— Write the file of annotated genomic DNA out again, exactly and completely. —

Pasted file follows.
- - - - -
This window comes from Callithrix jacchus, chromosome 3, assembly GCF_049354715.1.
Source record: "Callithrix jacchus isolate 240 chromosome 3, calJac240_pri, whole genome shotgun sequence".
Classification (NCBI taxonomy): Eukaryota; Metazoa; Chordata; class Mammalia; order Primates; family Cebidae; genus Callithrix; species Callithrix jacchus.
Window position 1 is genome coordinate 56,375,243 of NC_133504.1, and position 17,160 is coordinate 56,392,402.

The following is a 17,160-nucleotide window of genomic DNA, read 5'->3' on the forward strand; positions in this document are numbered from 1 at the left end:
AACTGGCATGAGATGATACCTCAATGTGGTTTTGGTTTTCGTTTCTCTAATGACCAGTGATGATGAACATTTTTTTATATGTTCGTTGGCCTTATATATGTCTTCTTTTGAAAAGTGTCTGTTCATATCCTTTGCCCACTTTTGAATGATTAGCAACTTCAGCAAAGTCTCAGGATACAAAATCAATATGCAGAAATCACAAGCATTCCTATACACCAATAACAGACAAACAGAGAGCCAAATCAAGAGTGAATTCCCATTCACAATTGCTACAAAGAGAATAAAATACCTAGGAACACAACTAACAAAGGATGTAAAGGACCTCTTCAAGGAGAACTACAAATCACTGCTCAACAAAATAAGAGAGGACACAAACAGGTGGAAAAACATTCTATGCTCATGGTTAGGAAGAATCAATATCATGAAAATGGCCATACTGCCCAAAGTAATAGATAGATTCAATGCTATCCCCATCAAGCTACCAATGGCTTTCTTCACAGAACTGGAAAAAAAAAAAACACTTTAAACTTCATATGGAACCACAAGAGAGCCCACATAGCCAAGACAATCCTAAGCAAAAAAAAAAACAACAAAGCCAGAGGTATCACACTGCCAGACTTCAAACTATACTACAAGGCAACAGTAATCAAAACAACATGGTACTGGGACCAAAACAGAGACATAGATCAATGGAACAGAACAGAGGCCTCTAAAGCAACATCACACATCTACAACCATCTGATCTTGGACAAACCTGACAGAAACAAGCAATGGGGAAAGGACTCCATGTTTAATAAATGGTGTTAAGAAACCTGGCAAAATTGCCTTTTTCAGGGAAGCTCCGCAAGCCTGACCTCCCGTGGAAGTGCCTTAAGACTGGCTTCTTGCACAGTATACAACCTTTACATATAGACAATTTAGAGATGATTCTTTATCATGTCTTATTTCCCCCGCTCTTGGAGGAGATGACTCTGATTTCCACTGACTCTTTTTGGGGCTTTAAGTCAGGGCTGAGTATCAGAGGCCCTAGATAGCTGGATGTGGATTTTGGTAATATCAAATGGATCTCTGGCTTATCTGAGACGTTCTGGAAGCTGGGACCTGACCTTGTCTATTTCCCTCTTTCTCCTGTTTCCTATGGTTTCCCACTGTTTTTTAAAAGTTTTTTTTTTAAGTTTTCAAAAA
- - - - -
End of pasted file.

This window comes from Callithrix jacchus, chromosome 3, assembly GCF_049354715.1.
Source record: "Callithrix jacchus isolate 240 chromosome 3, calJac240_pri, whole genome shotgun sequence".
Classification (NCBI taxonomy): Eukaryota; Metazoa; Chordata; class Mammalia; order Primates; family Cebidae; genus Callithrix; species Callithrix jacchus.
Window position 1 is genome coordinate 56,375,243 of NC_133504.1, and position 17,160 is coordinate 56,392,402.

The following is a 17,160-nucleotide window of genomic DNA, read 5'->3' on the forward strand; positions in this document are numbered from 1 at the left end:
AACTGGCATGAGATGATACCTCAATGTGGTTTTGGTTTTCGTTTCTCTAATGACCAGTGATGATGAACATTTTTTTATATGTTCGTTGGCCTTATATATGTCTTCTTTTGAAAAGTGTCTGTTCATATCCTTTGCCCACTTTTGAATGATTAGCAACTTCAGCAAAGTCTCAGGATACAAAATCAATATGCAGAAATCACAAGCATTCCTATACACCAATAACAGACAAACAGAGAGCCAAATCAAGAGTGAATTCCCATTCACAATTGCTACAAAGAGAATAAAATACCTAGGAACACAACTAACAAAGGATGTAAAGGACCTCTTCAAGGAGAACTACAAATCACTGCTCAACAAAATAAGAGAGGACACAAACAGGTGGAAAAACATTCTATGCTCATGGTTAGGAAGAATCAATATCATGAAAATGGCCATACTGCCCAAAGTAATAGATAGATTCAATGCTATCCCCATCAAGCTACCAATGGCTTTCTTCACAGAACTGGAAAAAAAAAAAACACTTTAAACTTCATATGGAACCACAAGAGAGCCCACATAGCCAAGACAATCCTAAGCAAAAAAAAAAACAACAAAGCCAGAGGTATCACACTGCCAGACTTCAAACTATACTACAAGGCAACAGTAATCAAAACAACATGGTACTGGGACCAAAACAGAGACATAGATCAATGGAACAGAACAGAGGCCTCTAAAGCAACATCACACATCTACAACCATCTGATCTTGGACAAACCTGACAGAAACAAGCAATGGGGAAAGGACTCCATGTTTAATAAATGGTGTTAAGAAACCTGGCAAAATTGCCTTTTTCAGGGAAGCTCCGCAAGCCTGACCTCCCGTGGAAGTGCCTTAAGACTGGCTTCTTGCACAGTATACAACCTTTACATATAGACAATTTAGAGATGATTCTTTATCATGTCTTATTTCCCCCGCTCTTGGAGGAGATGACTCTGATTTCCACTGACTCTTTTTGGGGCTTTAAGTCAGGGCTGAGTATCAGAGGCCCTAGATAGCTGGATGTGGATTTTGGTAATATCAAATGGATCTCTGGCTTATCTGAGACGTTCTGGAAGCTGGGACCTGACCTTGTCTATTTCCCTCTTTCTCCTGTTTCCTATGGTTTCCCACTGTTTTTTAAAAGTTTTTTTTTTAAGTTTTCAAAAA